(The entire section is 500 words.)

Hermann Hesse Biography (Literary Essentials: Short Fiction Masterpieces)

After attending various schools, including the Protestant church school at Maulbronn from which he fled, Hermann Hesse became an apprentice in a tower-clock factory in 1894; later he became an apprentice in the book trade. In 1904, he became a freelance writer and contributed to a number of journals and newspapers. From 1907 to 1912, he was coeditor of the journal März (March). In 1911, he traveled to Ceylon, Sumatra, and Malaya, although because of illness he did not actually visit India itself. In 1912, he moved to Switzerland. A nervous breakdown in 1916 led to psychotherapy sessions in 1916-1917 with Dr. J. B. Lang, a student of Carl Jung. In 1919, he moved to Montagnola in Swiss Ticino, where he lived for the rest of...

(The entire section is 156 words.)

Hermann Hesse Biography (Survey of Novels and Novellas)

Hermann Hesse was born on July 2, 1877, in Calw, Germany, the son of Johannes Hesse, a Baltic-born Pietist missionary, and Marie Hesse (née Gundert), the eldest daughter of the missionary and scholar of Indic languages Hermann Gundert. From 1881 to 1886, Hesse lived with his parents in Basel, Switzerland, where his father taught at the Basel Mission School, but in 1886, Hesse returned to Calw to attend elementary school. During the academic year 1890-1891, Hesse was a pupil at the Göppingen Latin school, where he prepared to take the rigorous state examinations for entrance to one of Württemberg’s four church schools. He passed, and in the fall of 1891 he was sent to the seminary in Maulbronn. There the young Hesse was...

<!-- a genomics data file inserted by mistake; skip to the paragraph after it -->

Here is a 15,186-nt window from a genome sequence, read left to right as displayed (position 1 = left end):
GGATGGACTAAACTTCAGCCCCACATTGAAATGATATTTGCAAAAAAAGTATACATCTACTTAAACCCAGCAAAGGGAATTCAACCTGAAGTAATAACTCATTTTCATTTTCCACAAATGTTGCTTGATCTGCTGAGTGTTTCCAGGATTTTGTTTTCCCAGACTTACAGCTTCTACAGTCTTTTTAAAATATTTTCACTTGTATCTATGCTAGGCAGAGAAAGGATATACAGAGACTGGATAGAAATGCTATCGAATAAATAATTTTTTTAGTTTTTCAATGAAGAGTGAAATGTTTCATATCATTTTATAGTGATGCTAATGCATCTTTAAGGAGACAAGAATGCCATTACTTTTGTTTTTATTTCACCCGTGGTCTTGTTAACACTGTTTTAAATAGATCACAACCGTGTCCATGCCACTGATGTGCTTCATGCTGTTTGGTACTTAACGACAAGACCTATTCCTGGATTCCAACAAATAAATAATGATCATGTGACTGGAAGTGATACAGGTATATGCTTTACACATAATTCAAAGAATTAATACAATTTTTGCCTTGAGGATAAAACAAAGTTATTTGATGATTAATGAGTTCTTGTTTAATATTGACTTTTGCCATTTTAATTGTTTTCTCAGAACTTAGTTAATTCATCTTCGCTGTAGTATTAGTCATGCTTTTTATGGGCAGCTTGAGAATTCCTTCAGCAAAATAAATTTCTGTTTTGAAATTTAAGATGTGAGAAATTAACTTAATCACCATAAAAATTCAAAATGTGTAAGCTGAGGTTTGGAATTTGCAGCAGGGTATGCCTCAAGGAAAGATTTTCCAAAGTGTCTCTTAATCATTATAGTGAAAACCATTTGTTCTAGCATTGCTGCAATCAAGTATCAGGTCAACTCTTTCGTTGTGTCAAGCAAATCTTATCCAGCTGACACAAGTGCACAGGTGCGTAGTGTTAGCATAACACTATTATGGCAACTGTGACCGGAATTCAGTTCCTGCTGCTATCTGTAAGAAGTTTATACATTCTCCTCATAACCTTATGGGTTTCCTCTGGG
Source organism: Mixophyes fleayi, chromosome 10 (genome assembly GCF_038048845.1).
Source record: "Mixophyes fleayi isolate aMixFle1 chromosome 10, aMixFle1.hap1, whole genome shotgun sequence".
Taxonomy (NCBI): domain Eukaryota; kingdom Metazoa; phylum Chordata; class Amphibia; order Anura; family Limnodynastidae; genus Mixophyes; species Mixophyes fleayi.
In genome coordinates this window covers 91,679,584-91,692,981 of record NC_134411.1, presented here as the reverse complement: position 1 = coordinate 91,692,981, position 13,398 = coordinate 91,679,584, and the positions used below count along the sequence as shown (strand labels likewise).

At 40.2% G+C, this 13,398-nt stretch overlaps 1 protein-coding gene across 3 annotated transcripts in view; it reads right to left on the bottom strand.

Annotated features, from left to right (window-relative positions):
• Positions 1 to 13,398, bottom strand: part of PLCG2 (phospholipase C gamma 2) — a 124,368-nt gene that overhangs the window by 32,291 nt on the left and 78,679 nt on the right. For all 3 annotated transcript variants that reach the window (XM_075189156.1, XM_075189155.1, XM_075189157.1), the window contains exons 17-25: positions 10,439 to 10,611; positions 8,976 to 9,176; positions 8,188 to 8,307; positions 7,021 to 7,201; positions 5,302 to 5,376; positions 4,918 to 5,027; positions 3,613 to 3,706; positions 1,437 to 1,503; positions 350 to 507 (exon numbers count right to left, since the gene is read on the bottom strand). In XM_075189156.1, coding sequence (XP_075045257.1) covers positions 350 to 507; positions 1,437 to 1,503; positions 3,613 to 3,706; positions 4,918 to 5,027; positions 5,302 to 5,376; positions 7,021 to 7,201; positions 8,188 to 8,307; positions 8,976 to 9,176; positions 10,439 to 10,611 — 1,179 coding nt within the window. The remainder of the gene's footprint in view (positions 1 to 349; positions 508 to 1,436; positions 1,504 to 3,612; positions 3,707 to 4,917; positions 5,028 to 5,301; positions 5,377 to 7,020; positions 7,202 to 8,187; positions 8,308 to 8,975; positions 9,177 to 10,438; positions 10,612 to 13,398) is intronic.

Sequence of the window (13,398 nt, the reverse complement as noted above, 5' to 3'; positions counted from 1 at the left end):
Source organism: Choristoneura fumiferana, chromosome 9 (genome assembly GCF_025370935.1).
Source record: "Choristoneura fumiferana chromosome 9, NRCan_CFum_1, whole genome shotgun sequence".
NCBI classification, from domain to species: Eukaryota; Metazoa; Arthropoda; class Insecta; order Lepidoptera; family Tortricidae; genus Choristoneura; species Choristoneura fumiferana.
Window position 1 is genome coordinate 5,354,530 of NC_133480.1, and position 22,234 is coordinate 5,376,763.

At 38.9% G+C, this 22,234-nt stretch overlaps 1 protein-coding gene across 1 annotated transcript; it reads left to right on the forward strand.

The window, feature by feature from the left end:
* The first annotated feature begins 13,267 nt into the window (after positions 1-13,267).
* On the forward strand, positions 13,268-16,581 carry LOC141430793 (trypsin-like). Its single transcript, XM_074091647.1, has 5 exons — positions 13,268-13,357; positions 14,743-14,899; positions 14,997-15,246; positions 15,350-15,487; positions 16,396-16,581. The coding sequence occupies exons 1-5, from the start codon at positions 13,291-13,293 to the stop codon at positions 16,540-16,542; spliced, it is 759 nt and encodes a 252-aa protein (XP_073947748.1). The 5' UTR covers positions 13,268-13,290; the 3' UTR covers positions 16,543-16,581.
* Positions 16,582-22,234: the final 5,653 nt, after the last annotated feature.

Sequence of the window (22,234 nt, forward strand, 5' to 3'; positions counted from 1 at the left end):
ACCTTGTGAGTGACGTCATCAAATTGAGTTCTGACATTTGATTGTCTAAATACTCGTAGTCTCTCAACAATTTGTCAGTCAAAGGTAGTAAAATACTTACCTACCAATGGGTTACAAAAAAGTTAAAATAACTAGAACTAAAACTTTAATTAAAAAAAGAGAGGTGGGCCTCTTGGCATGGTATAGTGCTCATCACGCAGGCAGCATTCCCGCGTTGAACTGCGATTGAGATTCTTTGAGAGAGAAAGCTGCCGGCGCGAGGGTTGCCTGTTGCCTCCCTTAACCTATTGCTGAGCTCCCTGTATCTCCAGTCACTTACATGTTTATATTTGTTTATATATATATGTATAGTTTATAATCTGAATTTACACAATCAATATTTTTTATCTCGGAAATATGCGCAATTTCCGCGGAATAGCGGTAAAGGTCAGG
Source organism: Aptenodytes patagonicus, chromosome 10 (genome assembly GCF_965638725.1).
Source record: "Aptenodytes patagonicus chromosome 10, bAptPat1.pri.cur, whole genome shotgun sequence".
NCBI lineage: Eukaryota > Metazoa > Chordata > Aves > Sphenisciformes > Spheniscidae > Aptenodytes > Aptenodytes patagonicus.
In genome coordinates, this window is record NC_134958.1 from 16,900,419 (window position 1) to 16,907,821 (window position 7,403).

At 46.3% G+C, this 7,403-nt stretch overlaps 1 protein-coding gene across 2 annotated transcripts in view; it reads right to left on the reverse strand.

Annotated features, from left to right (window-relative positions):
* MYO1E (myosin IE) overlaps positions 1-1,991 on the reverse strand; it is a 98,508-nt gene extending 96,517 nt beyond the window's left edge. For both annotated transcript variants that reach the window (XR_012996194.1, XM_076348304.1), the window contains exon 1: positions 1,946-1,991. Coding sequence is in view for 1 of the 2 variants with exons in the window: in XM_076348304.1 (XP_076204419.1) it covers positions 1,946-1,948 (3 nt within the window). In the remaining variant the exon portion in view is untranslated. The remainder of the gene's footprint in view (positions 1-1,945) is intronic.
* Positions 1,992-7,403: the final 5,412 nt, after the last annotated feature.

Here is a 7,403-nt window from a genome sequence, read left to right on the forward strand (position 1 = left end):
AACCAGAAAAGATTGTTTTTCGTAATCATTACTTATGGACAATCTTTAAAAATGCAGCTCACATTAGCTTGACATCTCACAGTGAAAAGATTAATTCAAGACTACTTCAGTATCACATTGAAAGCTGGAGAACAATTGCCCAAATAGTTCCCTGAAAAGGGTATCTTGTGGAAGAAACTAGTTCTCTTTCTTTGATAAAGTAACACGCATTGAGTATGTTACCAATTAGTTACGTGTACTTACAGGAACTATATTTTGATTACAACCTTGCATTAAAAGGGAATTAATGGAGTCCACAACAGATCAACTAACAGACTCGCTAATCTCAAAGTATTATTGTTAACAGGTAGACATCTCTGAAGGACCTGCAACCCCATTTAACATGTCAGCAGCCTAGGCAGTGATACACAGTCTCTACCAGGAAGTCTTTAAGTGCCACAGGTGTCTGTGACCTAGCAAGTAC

(The entire section is 617 words.)

Hermann Hesse Biography (Masterpieces of World Literature, Critical Edition)

ph_0111200573-Hesse.jpgHermann Hesse Published by Salem Press, Inc.

Hermann Hesse (HEH-suh) was born in Calw, Württemberg, Germany, on July 2, 1877, to Johannes and Marie Hesse. The family moved to Basel, Switzerland, in 1881, where Hesse acquired Swiss citizenship. He returned to Calw in 1889, and in 1890 and 1891 he attended Latin school in Göppingen in order to prepare himself for the Württemberg regional examinations. To qualify he had to renounce his Swiss citizenship. In 1891 and 1892, he was a student at the seminary in Maulbronn, which he left after seven months because he wanted to be a writer. In 1892, he underwent exorcism treatments in Bad Boll, attempted suicide, spent three months in a clinic for nervous diseases at Stetten, and was admitted to the Gymnasium in Cannstatt. Over the...

(The entire section is 772 words.)

Hermann Hesse Biography (Masterpieces of World Literature, Critical Edition)

Hermann Hesse’s works are all fragments of a long confession, reflecting a single human being and his relation to the world and to his own self. Although they are primarily concerned with self-recognition and self-realization, these spiritual autobiographies deal with the human condition in general. They have a mystical quality in the way Hesse traces the quest for identity in a universe that is either hostile or indifferent. Yet the quest is not undertaken within the dogma of an established religion, for then obedience to an established law would suffice. To Hesse, one finds the way according to one’s own inner law.